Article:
But it isn’t just that. Jaxx uses a 12-word seed to create your wallets’ private encryption keys, giving them a strength of 128-bits.
As well as this, Jaxx doesn’t store any user information, private wallet data, or funds on centralized servers, storing all information on your system.
Mycelium is one of the best Bitcoin wallets for Android, period. It even won the “Best Mobile App” award from Blockchain.info in 2014, while the app constantly receives excellent Google Play Store reviews.
Mycelium receives such plaudits for a few reasons. One, it is open source, meaning you can check its source code for bugs and vulnerabilities.
Second, it features a long list of security features vital to protecting your cryptocurrency on a smartphone. These include cold storage functions, PINs, control over your private encryption keys (enabling wallet backup and key deletion/restoration), and multiple account management.
Furthermore, Mycelium uses a master-seed method, whereby all of your wallets relate to your initial seed, meaning you only have to backup once to restore all of your wallets. However, while you can set the app to require a PIN on opening, it doesn’t feature 2FA or multi-signature support.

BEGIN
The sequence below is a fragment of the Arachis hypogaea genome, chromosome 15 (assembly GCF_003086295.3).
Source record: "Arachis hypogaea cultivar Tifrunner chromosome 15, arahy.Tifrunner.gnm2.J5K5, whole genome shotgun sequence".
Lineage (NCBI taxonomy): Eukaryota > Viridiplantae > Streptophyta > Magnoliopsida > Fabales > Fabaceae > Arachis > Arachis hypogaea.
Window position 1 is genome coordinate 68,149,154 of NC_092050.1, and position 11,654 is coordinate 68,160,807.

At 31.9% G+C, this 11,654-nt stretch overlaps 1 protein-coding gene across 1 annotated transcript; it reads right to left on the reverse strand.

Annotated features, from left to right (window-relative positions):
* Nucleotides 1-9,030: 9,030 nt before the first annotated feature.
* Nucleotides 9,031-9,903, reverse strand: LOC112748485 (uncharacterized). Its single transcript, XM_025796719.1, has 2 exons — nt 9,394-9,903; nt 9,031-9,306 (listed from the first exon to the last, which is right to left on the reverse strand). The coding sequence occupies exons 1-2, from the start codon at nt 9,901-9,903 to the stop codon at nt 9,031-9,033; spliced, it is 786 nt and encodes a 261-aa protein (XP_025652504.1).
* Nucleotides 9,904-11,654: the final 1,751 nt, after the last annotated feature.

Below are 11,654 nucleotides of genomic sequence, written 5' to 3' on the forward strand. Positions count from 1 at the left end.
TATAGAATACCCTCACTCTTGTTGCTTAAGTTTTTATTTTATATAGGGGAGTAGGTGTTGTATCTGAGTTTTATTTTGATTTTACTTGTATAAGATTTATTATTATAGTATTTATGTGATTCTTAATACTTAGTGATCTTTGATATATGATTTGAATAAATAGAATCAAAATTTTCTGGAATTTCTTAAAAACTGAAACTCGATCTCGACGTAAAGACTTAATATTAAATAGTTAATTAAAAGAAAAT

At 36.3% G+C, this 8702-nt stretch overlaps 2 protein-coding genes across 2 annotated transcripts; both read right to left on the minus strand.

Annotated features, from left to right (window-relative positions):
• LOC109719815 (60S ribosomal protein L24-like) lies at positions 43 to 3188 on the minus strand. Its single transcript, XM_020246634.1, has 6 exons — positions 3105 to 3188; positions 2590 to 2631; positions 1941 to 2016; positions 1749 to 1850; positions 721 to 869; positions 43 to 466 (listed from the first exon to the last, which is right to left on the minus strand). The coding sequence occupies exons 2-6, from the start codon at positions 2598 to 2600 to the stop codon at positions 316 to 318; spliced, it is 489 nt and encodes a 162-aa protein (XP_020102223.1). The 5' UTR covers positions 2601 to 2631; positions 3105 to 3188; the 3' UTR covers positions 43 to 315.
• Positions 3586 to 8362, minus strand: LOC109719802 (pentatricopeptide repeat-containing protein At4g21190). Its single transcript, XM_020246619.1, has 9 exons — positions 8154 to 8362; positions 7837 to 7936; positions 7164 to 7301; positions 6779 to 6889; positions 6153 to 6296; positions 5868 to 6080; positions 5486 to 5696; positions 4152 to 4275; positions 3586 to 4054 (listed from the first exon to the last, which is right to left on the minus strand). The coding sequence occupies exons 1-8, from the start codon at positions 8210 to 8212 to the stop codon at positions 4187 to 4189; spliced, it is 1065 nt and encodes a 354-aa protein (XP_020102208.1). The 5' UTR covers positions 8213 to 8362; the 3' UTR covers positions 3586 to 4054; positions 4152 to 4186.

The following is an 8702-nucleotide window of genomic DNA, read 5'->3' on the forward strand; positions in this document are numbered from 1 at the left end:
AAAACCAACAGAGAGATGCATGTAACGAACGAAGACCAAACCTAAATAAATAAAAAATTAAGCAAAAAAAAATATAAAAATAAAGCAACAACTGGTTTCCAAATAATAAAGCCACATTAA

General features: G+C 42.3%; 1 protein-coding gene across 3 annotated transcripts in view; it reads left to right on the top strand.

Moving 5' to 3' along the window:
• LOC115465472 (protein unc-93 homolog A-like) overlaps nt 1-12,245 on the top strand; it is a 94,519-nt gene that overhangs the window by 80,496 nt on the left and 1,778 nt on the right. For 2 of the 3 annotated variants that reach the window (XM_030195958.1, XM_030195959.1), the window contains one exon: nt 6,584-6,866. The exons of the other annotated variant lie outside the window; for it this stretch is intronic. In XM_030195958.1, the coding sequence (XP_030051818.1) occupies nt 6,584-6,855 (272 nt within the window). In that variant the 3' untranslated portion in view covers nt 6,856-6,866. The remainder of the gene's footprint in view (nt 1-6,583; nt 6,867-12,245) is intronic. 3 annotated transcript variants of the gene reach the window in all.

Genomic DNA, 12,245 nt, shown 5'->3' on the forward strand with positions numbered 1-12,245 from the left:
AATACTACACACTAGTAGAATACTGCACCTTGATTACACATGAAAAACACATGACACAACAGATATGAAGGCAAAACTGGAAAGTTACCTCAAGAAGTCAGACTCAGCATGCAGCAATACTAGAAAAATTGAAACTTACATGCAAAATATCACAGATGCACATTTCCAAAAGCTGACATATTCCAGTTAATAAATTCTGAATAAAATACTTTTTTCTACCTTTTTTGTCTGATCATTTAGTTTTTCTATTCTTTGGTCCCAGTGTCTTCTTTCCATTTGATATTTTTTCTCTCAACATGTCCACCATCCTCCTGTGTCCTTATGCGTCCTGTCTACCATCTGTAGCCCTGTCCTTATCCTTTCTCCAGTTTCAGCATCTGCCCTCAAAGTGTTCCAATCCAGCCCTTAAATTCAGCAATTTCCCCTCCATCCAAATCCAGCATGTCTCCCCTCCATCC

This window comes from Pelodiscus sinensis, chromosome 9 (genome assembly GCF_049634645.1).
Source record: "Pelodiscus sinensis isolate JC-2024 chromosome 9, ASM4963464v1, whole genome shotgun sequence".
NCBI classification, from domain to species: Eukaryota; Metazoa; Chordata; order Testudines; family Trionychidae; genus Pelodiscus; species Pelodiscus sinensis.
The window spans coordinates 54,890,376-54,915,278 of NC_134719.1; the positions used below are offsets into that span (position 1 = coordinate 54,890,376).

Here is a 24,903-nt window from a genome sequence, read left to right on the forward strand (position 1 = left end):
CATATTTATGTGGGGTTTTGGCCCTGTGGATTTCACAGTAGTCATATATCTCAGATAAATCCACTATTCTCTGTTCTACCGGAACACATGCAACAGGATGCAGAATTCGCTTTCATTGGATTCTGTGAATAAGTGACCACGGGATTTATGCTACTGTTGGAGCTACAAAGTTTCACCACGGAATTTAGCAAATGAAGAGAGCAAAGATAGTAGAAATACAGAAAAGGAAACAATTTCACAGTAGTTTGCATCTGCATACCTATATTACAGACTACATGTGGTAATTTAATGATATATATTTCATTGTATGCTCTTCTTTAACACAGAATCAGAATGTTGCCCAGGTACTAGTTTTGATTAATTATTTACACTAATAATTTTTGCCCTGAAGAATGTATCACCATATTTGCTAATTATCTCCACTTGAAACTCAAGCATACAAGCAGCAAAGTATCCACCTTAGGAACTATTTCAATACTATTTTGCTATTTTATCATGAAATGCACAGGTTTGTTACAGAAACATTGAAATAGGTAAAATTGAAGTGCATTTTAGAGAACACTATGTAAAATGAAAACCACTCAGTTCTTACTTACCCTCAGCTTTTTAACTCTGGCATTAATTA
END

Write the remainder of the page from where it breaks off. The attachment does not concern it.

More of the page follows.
There is an iOS app, but it is no longer under development; there are reports of users losing their wallets. The Android app sees regular updates.
Where Mycelium is feature-packed, GreenBits takes a minimalist approach to user interface. But that doesn’t mean it skimps on the security; if anything, it is more secure than Mycelium and many of the other mobile bitcoin wallets on the market.
GreenBits uses a 24-word seed to give your wallet private encryption keys 256-bits of strength. In addition, GreenBits uses 2FA, has multi-signature support, and supports recovery transactions in the event anything goes wrong.
Furthermore, you have full control over network fees, meaning you can set them as low as you like. Add in wallet cycling (to stop snooping) and the ability to use Tor as a proxy and GreenBits is a secure cryptocurrency wallet with a privacy focus.
The GreenBits app remains secure using a PIN. You will create this PIN when you first start the app. Afterward, you’ll receive a PIN prompt each time the app starts. If you enter the PIN wrong three times, the app deletes your encryption key, meaning the only recovery is your 24-word mnemonic. Without that, there is no hope—so make sure to copy it to a safe location.
The company operating one of the most significant bitcoin blockchain checking and analysis platforms also runs one of the most secure bitcoin wallets, too. The aptly named Blockchain Wallet is safe, easy to use, and supports a vast range of fiat currencies.